It’s not that Corey Stoll doesn’t do a great job; he does. It’s not even that Goodweather isn’t a strong protagonist in the context of the investigations; his intensity and drive give way to panic in a believable, grounded way. When it comes to the subplots he’s given for his private life, well, let me know if this sounds familiar:
• He’s a white man in his late 30s.
• He’s separated from his wife, and in the midst of a custody dispute for his son.
• He loves his kid but just works too hard at his job, that’s all.
• He’s a recovering alcoholic BUT he goes to AA BUT he doesn’t like it, so you know he’s not a square.
• He had an affair with a pretty co-worker a year ago but his wife doesn’t know and don’t worry, she seems like a bitch anyways.
• His wife is seeing a new guy who seems like a jerk but also a better father figure, oh no.
• Etc. etc. etc.

Corey Stoll's Goodweather suffers from some Draper fatigue. [source]

Corey Stoll’s Goodweather suffers from some Draper fatigue. [source]

Goodweather’s backstory is essentially cobbled together out of clippings from every major drama lead in the past ten or so years. There have been great stories told about unfaithful, damaged husbands on TV, but so many shows learned the wrong lessons from them. We don’t need Goodweather to be a Don Draper or Tony Soprano figure. We just need him to kill vampire monsters. I understand the impulse to flesh out a character’s history, but in this case it actually goes to show how underwritten the character really is. Even now, as the “prestige era” of TV drama is fading, there are still a dozen or two shows starring lying, self-destructive men we’re told we should like anyway. The other leads are slightly more diverse (an elderly Holocaust survivor, a conflicted Hispanic ex-con) but there’s still huge opportunities for diverse leads that are missed.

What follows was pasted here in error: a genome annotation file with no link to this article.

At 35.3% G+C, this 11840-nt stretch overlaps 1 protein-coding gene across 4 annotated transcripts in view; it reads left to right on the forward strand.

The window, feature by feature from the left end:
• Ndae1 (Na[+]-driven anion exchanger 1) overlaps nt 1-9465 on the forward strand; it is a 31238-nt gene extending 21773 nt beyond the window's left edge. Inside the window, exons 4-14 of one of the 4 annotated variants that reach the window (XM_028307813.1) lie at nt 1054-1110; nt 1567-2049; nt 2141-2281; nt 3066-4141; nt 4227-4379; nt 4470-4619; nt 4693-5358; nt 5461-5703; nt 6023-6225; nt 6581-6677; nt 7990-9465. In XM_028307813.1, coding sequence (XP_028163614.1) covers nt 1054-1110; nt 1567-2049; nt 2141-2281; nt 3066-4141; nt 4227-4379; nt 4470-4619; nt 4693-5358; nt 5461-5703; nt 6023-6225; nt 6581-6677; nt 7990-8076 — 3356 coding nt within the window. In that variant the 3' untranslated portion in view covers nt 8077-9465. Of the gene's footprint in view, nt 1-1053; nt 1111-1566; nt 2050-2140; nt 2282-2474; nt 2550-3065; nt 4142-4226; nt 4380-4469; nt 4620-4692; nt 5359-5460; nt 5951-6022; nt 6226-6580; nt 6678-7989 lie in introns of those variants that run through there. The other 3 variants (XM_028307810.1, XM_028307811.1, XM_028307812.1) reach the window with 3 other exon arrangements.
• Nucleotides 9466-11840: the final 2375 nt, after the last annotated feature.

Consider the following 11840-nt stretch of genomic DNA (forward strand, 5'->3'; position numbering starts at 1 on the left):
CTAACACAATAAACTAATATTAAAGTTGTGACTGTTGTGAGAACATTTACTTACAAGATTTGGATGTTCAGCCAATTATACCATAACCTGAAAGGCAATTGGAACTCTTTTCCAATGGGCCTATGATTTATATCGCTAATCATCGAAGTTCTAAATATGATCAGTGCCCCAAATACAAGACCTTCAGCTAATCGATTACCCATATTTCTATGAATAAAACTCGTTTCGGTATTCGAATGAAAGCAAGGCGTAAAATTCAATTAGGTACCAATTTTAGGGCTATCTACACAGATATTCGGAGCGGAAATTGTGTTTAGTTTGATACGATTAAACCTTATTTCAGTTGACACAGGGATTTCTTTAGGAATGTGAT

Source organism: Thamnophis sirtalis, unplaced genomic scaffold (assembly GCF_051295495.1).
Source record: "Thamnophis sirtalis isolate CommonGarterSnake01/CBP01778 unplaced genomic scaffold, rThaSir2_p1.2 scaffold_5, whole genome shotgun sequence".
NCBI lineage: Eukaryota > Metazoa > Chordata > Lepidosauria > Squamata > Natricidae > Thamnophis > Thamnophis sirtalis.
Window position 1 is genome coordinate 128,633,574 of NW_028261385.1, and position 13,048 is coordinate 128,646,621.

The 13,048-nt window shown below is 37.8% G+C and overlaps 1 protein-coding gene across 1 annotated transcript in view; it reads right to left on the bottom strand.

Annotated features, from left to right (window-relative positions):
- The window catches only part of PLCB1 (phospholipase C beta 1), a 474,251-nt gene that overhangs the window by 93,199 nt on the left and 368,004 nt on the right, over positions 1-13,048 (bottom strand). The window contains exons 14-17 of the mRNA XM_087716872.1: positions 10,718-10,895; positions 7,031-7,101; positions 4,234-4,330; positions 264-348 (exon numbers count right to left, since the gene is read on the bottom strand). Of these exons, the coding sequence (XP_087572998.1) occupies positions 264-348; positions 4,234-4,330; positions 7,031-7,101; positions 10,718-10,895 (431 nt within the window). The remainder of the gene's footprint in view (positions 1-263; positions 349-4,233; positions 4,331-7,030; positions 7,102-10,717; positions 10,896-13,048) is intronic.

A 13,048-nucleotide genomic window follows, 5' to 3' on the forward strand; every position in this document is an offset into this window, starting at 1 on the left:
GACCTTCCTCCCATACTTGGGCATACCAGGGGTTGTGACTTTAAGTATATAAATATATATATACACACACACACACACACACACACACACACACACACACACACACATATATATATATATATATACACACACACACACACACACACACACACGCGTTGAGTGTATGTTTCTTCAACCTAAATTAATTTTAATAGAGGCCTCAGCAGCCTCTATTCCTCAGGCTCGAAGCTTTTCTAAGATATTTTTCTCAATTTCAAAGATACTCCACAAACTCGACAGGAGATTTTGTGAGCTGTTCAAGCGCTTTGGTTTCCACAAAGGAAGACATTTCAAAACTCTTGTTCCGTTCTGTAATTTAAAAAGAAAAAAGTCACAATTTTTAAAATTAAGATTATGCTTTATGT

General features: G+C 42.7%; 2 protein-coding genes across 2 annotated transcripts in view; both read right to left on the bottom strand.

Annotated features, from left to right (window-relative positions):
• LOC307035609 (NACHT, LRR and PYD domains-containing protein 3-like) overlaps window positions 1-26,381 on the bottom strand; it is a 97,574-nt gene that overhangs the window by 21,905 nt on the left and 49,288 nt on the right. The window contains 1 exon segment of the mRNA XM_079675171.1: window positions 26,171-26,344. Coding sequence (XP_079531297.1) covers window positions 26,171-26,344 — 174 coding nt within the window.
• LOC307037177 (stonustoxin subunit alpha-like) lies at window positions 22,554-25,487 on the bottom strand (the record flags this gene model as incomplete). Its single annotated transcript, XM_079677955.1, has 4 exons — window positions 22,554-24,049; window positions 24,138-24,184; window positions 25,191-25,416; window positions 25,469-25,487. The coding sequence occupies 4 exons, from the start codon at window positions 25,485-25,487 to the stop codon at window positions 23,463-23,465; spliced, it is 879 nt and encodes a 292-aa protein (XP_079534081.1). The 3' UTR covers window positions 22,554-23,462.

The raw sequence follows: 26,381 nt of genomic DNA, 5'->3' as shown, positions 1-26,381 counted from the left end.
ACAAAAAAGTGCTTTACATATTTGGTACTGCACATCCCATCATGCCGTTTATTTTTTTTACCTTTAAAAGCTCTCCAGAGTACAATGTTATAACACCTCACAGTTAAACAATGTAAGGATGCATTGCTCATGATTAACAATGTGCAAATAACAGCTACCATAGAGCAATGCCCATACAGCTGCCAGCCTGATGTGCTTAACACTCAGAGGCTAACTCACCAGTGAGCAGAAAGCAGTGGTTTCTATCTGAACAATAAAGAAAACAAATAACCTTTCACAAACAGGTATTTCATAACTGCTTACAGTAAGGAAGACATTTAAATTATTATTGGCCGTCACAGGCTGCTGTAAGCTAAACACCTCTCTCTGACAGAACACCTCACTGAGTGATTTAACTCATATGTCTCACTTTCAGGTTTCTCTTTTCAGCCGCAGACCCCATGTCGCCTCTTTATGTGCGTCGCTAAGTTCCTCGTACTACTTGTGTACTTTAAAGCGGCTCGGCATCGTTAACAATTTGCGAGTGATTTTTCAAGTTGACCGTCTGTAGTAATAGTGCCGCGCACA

The good news is that as the season is passing the midway point, some of the problems are starting to take care of themselves. The cat is out of the bag with enough characters that the producers don’t treat the vampires quite so much like the shark from Jaws. We’ve had some severe gross-out moments and violent action, and things don’t look like they’re going to slow down. The sheer necessity of the stakes is also taking care of the Goodweather problem, ignoring the “embattled dad” storylines in favor of actual relevance to the vampire plot. I doubt we’ll see any more of the custody hearing from his son, which I no one who tuned in for vampire worm monsters is likely to mourn too much. The effects continue to be convincingly disgusting, especially as demand for severed heads and the like ramps up. It took a little while, but it feels like The Strain finally came out to play.

This may not have been the most ringing endorsement, but I have been and continue to enjoy The Strain. The premise plays to both Del Toro and Cuse’s strengths as showrunners, and it’s a great example of various types of horror done well. There were definitely growing pains, and it played into some of the more tired tropes of the late 2000s-early 2010s, but thankfully they appear to be behind us. It’s worth catching up on, and worth checking out.

The Strain airs on Sunday nights at 10pm on FX.

Post By Joe Stando (49 Posts)